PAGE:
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One of the underlying themes of CES this year was the transition to 4K displays. AMD had a 4K (4096 x 2160) demo at its booth driven by a Radeon HD 7970. Most 4K displays require multiple inputs, which was the case in AMD's demo. Two DisplayPort outputs from the 7970 drive the panel in the shot above. AMD ran both video playback and a 3D rendered test as a proof of functionality. If the high-end of the PC space moves to 4K eventually that will continue to drive high-end GPU demand thanks to the 2.1x increase in pixel count over a standard 30-inch display. 

AMD also had a 5x1 Eyefinity setup (not using 4K displays) running off of two 7970s showing a video conferencing app (ooVoo) running alongside Battlefield 3. This was of course one of the original intents of Eyefinity: to deliver a more immersive experience. The addition of video conferencing is a nod to a usage model where you are not only playing a game that makes you feel immersed but you're also able to look to your left and right and see your teammates. 

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  • AMD-Robert - Friday, January 13, 2012 - link

    Hi, all. My name's Robert, and I'm in the GPU division at AMD.

    Two DisplayPort cables were used for this demo because the connected displays do not use the 3GHz HDMI or DisplayPort 1.2 HBR2 standards.

    Any product with Graphics Core Next (including the Radeon HD 7970) support 4096x2160 over a single HDMI or DP cable. Of course the TV/monitor needs to support that as well, and these displays simply didn't. :)
    Reply
  • B3an - Friday, January 13, 2012 - link

    As i suspected. Nice to see someone from AMD on here. Reply
  • french toast - Friday, January 13, 2012 - link

    Hi there. Robert, if you sum up Nvidia in one word, any word you can think of, what would it be??

    Come on dont be shy now ;)
    Reply
  • mmatis - Friday, January 13, 2012 - link

    Thank you! Reply
  • tipoo - Saturday, January 14, 2012 - link

    Nice to see someone from AMD, hope you stick around to fill in the blanks from time to time Reply
  • bego - Sunday, January 15, 2012 - link

    that was stupid idea... Reply
  • chizow - Friday, January 13, 2012 - link

    Did they have any actual games running in 4K/2K? If 2 outputs were required I would guess they would have to do some manipulation on the driver side to basically halve the the resolution for each output and allow the display to recombine them. This would probably cause some issues on the game client side in terms of selecting resolution as you'd basically need either side-by-side 2K/2K images or top bottom 4K/1K images.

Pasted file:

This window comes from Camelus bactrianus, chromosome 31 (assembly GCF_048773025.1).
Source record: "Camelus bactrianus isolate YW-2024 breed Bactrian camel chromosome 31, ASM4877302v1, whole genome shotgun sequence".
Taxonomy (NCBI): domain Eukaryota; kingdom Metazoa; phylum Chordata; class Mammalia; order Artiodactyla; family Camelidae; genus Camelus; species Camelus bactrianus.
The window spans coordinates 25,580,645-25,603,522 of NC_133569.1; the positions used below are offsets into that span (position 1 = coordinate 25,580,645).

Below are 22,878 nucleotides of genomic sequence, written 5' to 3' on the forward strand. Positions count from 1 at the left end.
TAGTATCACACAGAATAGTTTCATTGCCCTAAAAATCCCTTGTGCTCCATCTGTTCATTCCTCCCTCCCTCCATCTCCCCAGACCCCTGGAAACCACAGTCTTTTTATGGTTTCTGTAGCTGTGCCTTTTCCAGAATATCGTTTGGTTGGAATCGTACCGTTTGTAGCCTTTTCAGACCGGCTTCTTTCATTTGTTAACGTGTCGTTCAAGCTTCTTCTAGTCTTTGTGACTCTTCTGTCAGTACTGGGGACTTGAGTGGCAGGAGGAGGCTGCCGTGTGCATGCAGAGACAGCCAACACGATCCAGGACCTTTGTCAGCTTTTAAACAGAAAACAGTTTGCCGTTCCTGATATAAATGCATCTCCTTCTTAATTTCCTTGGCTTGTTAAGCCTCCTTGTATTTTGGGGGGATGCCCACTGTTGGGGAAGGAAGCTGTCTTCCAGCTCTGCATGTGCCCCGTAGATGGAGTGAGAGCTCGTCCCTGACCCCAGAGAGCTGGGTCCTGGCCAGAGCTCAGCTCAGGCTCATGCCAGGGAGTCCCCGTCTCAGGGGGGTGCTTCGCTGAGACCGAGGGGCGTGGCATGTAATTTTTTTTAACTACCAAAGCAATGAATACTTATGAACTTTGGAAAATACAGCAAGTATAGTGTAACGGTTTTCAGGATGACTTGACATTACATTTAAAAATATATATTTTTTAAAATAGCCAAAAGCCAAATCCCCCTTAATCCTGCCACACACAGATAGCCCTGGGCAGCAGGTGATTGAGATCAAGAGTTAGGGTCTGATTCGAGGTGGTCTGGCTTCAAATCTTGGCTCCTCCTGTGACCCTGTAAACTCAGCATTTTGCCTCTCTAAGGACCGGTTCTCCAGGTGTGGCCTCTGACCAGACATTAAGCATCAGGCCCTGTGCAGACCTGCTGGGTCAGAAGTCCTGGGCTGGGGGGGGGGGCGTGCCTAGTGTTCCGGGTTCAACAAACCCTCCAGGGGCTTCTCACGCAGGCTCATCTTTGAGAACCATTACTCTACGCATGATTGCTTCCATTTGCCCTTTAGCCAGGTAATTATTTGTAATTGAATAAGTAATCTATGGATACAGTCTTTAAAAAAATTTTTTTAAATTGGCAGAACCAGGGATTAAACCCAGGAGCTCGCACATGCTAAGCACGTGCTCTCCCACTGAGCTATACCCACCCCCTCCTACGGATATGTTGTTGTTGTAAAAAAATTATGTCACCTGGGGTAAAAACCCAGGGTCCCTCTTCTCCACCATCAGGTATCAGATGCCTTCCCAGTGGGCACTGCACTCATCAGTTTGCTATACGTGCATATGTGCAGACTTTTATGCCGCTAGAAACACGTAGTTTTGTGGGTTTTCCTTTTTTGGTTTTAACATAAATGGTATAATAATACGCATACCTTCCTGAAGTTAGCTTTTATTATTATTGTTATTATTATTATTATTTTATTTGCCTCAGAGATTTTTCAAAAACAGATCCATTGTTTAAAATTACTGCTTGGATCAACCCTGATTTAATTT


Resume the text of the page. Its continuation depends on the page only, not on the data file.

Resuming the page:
I'm definitely interested in where this goes though with 3GHz HDMI, as it should open the doors for a lot of currently unsupported 2D and 3D modes.

    4K/2K would be amazing though, its basically 2x2 supersample AA when compared to a 1080p panel over the same screen size without any of the blurring issues you might see with downsampled methods.
    Reply
  • Omoronovo - Friday, January 13, 2012 - link

    Assuming you are right and it was simply presented as two separate displays and later stitched together into one panel, AMD will have simply enabled Eyefinity to have it appear as one single large display making it agnostic to the applications running on it.

    Yet another way for AMD to sell Eyefinity as a great piece of tech (which it is), is that display manufacturers can sell panels like this that don't support the new DP standard to allow one display input to drive the entire panel.
    Reply
  • Concillian - Friday, January 13, 2012 - link

    I REALLY want a ~24" 4k display. I've been wanting higher dpi displays since like 17" CRT days but for years it's been essentially the same pixels per inch and just larger displays.

    Bring on the high resolution.
    Reply
  • sheh - Friday, January 13, 2012 - link

    Actually usually lower DPI on LCDs vs. CRTs.

    I hope 4096x2160 isn't going to be the new standard. It's annoying enough to have 1.77:1 monitors instead of 1.6, and now 1.9? They should go for 3840x2400. Both integer scaling, and 1.6.
    Reply

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